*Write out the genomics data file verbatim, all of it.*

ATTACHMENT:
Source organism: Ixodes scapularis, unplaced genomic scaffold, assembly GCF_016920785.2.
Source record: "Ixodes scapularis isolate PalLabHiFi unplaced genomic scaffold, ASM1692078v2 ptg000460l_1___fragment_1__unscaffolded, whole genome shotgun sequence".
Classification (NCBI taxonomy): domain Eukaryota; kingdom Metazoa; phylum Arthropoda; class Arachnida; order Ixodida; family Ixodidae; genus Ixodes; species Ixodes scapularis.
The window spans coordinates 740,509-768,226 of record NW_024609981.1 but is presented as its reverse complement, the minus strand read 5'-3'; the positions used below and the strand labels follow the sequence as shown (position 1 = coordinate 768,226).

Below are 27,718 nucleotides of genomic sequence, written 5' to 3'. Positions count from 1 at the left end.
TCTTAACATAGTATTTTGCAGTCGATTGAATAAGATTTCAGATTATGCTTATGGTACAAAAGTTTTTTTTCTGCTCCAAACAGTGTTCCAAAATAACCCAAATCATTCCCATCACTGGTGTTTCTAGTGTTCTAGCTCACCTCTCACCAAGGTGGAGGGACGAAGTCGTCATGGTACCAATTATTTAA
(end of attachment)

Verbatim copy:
Source organism: Ixodes scapularis, unplaced genomic scaffold, assembly GCF_016920785.2.
Source record: "Ixodes scapularis isolate PalLabHiFi unplaced genomic scaffold, ASM1692078v2 ptg000460l_1___fragment_1__unscaffolded, whole genome shotgun sequence".
Classification (NCBI taxonomy): domain Eukaryota; kingdom Metazoa; phylum Arthropoda; class Arachnida; order Ixodida; family Ixodidae; genus Ixodes; species Ixodes scapularis.
The window spans coordinates 740,509-768,226 of record NW_024609981.1 but is presented as its reverse complement, the minus strand read 5'-3'; the positions used below and the strand labels follow the sequence as shown (position 1 = coordinate 768,226).

Below are 27,718 nucleotides of genomic sequence, written 5' to 3'. Positions count from 1 at the left end.
TCTTAACATAGTATTTTGCAGTCGATTGAATAAGATTTCAGATTATGCTTATGGTACAAAAGTTTTTTTTCTGCTCCAAACAGTGTTCCAAAATAACCCAAATCATTCCCATCACTGGTGTTTCTAGTGTTCTAGCTCACCTCTCACCAAGGTGGAGGGACGAAGTCGTCATGGTACCAATTATTTAA